Republican Sen. Lindsey Graham of South Carolina
When the Obama administration is killing alleged terrorists with deadly flying robots, Republicans complain that too many of them are being killed rather than captured. When the Obama administration captures alleged terrorists, Republicans complain that they're being given inappropriate trials instead of being locked away for life.
On Thursday, Suleiman Abu Gaith, identified by US officials as Osama bin Laden's son-in-law and a spokesperson for Al Qaeda, was indicted in federal court in New York City on charges of conspiracy after reportedly being handed over to the US by Jordanian authorities. Senators Lindsey Graham (R-S.C.) and Kelly Ayotte (R-N.H.) promptly went ballistic, saying military detention was imperative. "By processing terrorists like Sulaiman Abu Ghayth through civilian courts, the Administration risks missing important opportunities to gather intelligence to prevent future attacks and save lives." They added that Obama's "lack of a war-time detention policy for foreign members of Al Qaeda, as well as its refusal to detain and interrogate these individuals at Guantanamo, makes our nation less safe."
But Graham and Ayotte have their history wrong. During the Bush administration, hundreds of people were convicted in civilian courts on terrorism charges, many affiliated with Al Qaeda, without complaint from Republicans. There's nothing about military detention that magically compels terror suspects to open up—for example, Ali Saleh Kahlah al-Marri, one of two people apprehended in the US who spent several years in military detention during the Bush administration, did not begin talking until he was put back into the criminal justice system. Gaith isn't being charged with involvement in a specific attack but rather for being a part of Al Qaeda's conspiracy to kill Americans, and that means that he may not even by prosecutable by military commissions, which have a far worse track record than federal courts when it comes to terrorism.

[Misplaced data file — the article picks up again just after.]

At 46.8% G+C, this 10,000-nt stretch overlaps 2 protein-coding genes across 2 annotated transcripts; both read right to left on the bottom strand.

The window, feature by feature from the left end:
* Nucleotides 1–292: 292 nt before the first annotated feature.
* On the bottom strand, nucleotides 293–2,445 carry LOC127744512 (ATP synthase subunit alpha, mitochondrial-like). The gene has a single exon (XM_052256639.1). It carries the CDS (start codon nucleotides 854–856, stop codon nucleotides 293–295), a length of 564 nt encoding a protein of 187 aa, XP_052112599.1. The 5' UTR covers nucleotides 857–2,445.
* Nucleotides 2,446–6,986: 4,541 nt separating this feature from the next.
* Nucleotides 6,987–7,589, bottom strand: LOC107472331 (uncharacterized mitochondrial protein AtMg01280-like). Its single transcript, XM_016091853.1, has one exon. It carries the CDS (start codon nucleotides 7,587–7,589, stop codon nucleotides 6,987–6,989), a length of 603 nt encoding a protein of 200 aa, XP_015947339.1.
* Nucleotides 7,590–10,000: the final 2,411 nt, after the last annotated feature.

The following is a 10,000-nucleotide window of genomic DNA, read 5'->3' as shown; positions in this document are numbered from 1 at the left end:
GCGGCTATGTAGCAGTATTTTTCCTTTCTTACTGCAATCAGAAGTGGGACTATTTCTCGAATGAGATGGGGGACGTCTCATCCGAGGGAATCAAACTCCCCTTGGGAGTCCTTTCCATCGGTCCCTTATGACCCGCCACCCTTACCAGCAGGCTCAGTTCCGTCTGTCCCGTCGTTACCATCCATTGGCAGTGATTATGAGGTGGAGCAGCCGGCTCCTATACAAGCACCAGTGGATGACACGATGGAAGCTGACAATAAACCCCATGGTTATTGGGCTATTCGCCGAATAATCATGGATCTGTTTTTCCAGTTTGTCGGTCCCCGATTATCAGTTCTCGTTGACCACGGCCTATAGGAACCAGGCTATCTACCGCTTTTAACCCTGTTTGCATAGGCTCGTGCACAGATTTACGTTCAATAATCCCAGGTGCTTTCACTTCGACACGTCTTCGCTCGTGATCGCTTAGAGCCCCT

What Graham and Ayotte really want is to force Obama to completely abandon his promise to close Gitmo by sending new detainees there—not least because Congress has already made the transfer of Gitmo detainees to the US for trial all but impossible. Two years ago Republicans tried unsuccessfully to force the administration to funnel anyone suspected of involvement with Al Qaeda into military detention, even if they were arrested in the United States. They have not yet managed to block the administration from bringing foreign terror suspects into the country for trial in federal court.
At the same time that Graham is constraining the Obama administration's ability to try suspected terrorists in civilian court, he criticizes the administration for relying too much on targeted killing. (The administration says it only uses lethal force when capture is "infeasible.") Graham explained to Esquire's Tom Junod last year: "I can tell you that the operators are in a bad spot out there. They know that if they capture a guy, it creates a nightmare. And it's just easier to kill 'em." But what Graham didn't mention is that he and his colleagues helped create the nightmare.